By Eryka T. Johnson
For several years, I had to fight the urge to hold on to grudges and hold on to un-forgiveness because I felt like it allowed me to have control of the situation – in essence the power. It was not until I was faced with having someone else be un-forgiving towards me that I realized that this WAS NOT the way to live. In today’s article I’m sharing the secret to forgiving and moving on quickly.
When I married in 2002, I just knew it would be my husband and I facing the world together. We would agree on everything and have the “white house with picket fence” type of life that you read about in books and see on sitcoms from back-in-the-day. This would be my fairy tale life where I would be the main character and everyone else would be there to merely support me.
BOY…was I surprised ?!?!?!
Not only did we not agree on everything, it was difficult to even sometimes agree on just ONE thing. And to add to the pressure, we both have major egos and were incredibly arrogant. Recipe for disaster right? Well, it was pretty rocky for many years as we were maturing as adults.
The habit I had formed as a little girl was now creating a huge problem for me. Every time my husband said or did something I did not like, I began secretly harboring resentment. This resentment later grew to un-forgiveness. But, this is the shocker…he had the same issue with forgiveness as I did. So, we spent many years being miserable because we were unwilling to forgive each other for sometimes really silly things.
But, when we learned the importance of forgiving and letting things go, our relationship went to another level. Now, we can have “heated” discussions and resolve the issues within that same day instead of 3 years. Another good thing too is limiting the conversation to the incident at hand and not bringing back up issues we’ve already resolved.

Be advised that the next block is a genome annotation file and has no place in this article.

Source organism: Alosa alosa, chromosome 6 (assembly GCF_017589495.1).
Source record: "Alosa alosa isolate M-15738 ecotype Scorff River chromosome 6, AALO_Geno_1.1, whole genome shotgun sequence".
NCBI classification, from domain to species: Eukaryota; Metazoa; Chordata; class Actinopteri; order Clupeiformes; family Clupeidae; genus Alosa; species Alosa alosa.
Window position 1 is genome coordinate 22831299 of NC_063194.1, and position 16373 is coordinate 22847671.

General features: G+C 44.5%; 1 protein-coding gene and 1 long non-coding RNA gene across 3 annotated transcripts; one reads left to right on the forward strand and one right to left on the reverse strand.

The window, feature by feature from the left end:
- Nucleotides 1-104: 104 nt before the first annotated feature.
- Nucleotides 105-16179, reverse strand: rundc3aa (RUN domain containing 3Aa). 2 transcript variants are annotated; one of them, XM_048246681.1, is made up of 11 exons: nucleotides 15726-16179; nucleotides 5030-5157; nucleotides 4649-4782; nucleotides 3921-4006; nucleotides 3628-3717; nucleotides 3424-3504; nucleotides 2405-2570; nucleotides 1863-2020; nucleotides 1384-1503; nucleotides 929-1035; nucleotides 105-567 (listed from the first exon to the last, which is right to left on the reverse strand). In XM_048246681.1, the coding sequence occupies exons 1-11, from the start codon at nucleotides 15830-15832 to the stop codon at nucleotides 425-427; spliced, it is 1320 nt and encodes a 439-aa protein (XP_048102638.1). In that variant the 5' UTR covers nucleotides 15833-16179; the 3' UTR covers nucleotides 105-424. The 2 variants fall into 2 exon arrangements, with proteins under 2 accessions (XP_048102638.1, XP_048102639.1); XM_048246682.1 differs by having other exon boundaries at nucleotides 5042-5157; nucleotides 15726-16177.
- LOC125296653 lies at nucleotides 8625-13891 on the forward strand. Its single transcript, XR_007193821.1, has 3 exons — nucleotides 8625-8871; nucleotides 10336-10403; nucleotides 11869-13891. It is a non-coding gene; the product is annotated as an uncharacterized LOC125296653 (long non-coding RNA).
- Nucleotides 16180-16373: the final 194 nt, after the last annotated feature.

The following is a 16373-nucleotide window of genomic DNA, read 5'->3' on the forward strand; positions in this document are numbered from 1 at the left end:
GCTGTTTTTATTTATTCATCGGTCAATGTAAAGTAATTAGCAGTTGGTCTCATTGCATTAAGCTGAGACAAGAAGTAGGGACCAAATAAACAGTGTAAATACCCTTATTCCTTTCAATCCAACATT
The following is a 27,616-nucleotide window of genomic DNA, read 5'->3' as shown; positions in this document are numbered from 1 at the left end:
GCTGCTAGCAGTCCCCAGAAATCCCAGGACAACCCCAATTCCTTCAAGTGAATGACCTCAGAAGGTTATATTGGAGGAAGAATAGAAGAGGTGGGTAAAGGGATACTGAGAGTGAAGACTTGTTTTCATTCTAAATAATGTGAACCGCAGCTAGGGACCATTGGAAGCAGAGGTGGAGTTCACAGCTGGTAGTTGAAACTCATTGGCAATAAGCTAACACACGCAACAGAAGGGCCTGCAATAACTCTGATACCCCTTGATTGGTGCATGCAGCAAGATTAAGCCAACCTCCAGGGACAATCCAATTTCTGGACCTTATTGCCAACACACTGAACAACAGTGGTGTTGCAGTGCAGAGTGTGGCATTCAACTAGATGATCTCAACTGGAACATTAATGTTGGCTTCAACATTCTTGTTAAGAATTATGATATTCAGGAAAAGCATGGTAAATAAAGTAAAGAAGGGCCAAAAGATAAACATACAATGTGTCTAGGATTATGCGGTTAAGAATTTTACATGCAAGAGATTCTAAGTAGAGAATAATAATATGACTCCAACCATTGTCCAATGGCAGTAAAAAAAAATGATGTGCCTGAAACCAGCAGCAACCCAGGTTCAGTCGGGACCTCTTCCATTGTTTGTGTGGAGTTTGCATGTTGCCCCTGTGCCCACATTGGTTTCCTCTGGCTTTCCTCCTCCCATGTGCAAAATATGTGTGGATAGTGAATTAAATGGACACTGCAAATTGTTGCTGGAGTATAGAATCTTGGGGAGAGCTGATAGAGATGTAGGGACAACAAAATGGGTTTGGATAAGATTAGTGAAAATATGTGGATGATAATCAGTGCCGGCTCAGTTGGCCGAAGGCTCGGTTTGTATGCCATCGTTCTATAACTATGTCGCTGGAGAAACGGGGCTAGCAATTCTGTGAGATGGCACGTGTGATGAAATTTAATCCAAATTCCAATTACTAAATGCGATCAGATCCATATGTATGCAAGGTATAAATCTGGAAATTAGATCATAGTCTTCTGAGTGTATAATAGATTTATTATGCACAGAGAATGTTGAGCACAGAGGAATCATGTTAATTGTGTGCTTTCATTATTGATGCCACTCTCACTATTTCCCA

Personally, when it comes to forgiving and moving on quickly I love to make a bold declaration. In fact, it’s a personal declaration of forgiveness.
How it works
Right after the offense occurs, I typically say…”Father, I forgive ___________ (fill in their name) and I give up my right to hold it against them.” The burden that was on my heart immediately leaves.
When it comes to my husband, I express to him the way the incident made me feel. This allows him to see things from my perspective. In most cases, his intention is very different from what I experienced. There was some mis-interpretation of words or actions that lead to the offense. We usually talk through it in person and resolve it immediately. We both ask for forgiveness and it’s over.
When it comes to others, I typically say my personal declaration and move on. I typically wait for the perfect opportunity to calmly discuss it with them. When it is someone you know on a personal level you will be more in tune with the appropriate time to have that discussion. When it’s someone you work with perhaps that may be slightly difficult. Use your best judgment but don’t stop being productive with your time.
Do you have a secret strategy you use to forgiving and moving on quickly? If so, please share below.